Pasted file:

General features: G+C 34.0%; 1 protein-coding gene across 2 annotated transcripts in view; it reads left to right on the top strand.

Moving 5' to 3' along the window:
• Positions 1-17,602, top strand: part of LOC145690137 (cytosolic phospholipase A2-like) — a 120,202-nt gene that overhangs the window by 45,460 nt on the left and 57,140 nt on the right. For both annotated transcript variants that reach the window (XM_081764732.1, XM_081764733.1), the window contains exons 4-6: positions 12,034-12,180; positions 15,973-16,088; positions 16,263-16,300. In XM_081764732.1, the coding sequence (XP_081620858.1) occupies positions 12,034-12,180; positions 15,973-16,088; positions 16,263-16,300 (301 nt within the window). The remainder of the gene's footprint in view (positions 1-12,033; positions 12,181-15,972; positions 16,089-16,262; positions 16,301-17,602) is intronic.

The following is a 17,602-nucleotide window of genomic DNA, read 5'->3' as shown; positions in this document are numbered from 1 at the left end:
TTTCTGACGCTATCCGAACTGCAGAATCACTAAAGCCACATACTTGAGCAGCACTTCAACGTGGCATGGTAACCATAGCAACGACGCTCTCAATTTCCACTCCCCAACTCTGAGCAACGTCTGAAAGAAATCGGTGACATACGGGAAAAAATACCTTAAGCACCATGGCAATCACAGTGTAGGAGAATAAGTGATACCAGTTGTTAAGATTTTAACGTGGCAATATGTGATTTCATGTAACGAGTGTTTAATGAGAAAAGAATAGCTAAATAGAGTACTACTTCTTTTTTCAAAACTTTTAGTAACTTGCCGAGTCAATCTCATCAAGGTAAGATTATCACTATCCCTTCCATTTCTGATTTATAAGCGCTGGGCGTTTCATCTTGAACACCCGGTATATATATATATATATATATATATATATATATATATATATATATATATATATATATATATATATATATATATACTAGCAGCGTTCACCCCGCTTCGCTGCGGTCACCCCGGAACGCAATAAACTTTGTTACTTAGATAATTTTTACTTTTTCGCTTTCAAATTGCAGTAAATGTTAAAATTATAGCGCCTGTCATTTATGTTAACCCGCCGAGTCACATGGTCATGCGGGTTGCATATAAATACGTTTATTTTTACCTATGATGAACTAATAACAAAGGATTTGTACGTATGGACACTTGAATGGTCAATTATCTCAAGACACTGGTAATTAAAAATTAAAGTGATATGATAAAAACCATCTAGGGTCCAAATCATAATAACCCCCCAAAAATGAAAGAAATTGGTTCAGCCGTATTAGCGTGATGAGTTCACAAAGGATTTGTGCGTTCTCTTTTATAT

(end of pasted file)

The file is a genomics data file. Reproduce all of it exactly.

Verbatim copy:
General features: G+C 34.0%; 1 protein-coding gene across 2 annotated transcripts in view; it reads left to right on the top strand.

Moving 5' to 3' along the window:
• Positions 1-17,602, top strand: part of LOC145690137 (cytosolic phospholipase A2-like) — a 120,202-nt gene that overhangs the window by 45,460 nt on the left and 57,140 nt on the right. For both annotated transcript variants that reach the window (XM_081764732.1, XM_081764733.1), the window contains exons 4-6: positions 12,034-12,180; positions 15,973-16,088; positions 16,263-16,300. In XM_081764732.1, the coding sequence (XP_081620858.1) occupies positions 12,034-12,180; positions 15,973-16,088; positions 16,263-16,300 (301 nt within the window). The remainder of the gene's footprint in view (positions 1-12,033; positions 12,181-15,972; positions 16,089-16,262; positions 16,301-17,602) is intronic.

The following is a 17,602-nucleotide window of genomic DNA, read 5'->3' as shown; positions in this document are numbered from 1 at the left end:
TTTCTGACGCTATCCGAACTGCAGAATCACTAAAGCCACATACTTGAGCAGCACTTCAACGTGGCATGGTAACCATAGCAACGACGCTCTCAATTTCCACTCCCCAACTCTGAGCAACGTCTGAAAGAAATCGGTGACATACGGGAAAAAATACCTTAAGCACCATGGCAATCACAGTGTAGGAGAATAAGTGATACCAGTTGTTAAGATTTTAACGTGGCAATATGTGATTTCATGTAACGAGTGTTTAATGAGAAAAGAATAGCTAAATAGAGTACTACTTCTTTTTTCAAAACTTTTAGTAACTTGCCGAGTCAATCTCATCAAGGTAAGATTATCACTATCCCTTCCATTTCTGATTTATAAGCGCTGGGCGTTTCATCTTGAACACCCGGTATATATATATATATATATATATATATATATATATATATATATATATATATATATATATATATATATATATATACTAGCAGCGTTCACCCCGCTTCGCTGCGGTCACCCCGGAACGCAATAAACTTTGTTACTTAGATAATTTTTACTTTTTCGCTTTCAAATTGCAGTAAATGTTAAAATTATAGCGCCTGTCATTTATGTTAACCCGCCGAGTCACATGGTCATGCGGGTTGCATATAAATACGTTTATTTTTACCTATGATGAACTAATAACAAAGGATTTGTACGTATGGACACTTGAATGGTCAATTATCTCAAGACACTGGTAATTAAAAATTAAAGTGATATGATAAAAACCATCTAGGGTCCAAATCATAATAACCCCCCAAAAATGAAAGAAATTGGTTCAGCCGTATTAGCGTGATGAGTTCACAAAGGATTTGTGCGTTCTCTTTTATAT